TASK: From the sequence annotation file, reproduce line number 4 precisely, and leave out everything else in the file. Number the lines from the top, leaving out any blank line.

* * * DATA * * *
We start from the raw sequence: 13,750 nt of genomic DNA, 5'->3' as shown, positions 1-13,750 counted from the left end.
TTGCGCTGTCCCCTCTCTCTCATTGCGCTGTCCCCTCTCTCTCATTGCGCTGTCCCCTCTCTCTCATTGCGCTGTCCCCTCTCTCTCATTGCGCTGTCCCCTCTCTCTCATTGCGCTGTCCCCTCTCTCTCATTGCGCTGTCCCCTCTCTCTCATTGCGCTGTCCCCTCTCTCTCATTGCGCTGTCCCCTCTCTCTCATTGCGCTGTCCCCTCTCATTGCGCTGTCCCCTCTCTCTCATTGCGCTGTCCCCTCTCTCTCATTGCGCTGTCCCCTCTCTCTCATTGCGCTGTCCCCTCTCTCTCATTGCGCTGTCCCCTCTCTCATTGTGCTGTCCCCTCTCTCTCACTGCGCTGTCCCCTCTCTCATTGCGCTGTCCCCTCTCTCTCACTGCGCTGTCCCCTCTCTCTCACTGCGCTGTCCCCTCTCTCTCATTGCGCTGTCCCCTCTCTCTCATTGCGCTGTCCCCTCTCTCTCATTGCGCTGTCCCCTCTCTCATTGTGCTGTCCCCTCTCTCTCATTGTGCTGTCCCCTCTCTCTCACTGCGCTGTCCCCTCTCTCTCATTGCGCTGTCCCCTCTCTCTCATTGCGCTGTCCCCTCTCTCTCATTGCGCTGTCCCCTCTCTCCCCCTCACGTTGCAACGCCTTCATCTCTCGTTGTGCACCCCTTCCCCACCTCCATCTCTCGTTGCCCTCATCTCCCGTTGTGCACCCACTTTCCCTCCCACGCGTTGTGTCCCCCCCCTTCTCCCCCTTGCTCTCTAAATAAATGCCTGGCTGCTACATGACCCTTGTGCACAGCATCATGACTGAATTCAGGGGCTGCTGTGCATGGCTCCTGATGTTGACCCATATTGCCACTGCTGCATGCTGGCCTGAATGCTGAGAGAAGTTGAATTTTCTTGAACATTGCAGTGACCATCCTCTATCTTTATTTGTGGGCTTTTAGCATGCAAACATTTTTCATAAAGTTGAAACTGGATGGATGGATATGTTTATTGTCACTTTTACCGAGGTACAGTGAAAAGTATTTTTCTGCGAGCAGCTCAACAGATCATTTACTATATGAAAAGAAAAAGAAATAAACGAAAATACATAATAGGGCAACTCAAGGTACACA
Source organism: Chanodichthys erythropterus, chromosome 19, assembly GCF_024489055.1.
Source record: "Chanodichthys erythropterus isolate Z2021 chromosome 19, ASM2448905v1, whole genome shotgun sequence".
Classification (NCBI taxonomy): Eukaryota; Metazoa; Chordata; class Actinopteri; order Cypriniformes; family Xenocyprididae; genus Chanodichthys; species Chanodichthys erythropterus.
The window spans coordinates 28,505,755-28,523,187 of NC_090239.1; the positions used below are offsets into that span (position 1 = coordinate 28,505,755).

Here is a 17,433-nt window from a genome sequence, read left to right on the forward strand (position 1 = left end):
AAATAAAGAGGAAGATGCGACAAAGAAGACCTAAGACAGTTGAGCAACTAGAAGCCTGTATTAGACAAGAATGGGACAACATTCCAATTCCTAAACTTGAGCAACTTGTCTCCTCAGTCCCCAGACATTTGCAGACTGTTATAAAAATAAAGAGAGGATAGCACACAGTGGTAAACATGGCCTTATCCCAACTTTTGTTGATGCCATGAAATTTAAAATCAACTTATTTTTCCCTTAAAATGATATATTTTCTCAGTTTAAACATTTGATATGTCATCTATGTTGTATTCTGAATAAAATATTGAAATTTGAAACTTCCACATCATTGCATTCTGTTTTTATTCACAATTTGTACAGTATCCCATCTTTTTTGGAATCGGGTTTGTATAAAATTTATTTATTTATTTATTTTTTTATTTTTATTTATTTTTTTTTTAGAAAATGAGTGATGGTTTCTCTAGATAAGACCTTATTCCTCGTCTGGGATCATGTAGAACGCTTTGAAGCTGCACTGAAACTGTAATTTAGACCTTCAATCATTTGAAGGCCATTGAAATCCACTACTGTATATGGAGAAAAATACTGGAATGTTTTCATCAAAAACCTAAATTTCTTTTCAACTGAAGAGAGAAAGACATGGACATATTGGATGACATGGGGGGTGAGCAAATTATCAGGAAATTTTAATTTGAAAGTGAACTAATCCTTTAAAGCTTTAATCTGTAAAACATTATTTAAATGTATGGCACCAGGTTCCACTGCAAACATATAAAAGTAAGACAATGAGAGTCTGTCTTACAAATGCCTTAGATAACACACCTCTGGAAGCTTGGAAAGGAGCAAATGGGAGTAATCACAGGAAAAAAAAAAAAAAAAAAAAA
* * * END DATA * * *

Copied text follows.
Source record: "Chanodichthys erythropterus isolate Z2021 chromosome 19, ASM2448905v1, whole genome shotgun sequence".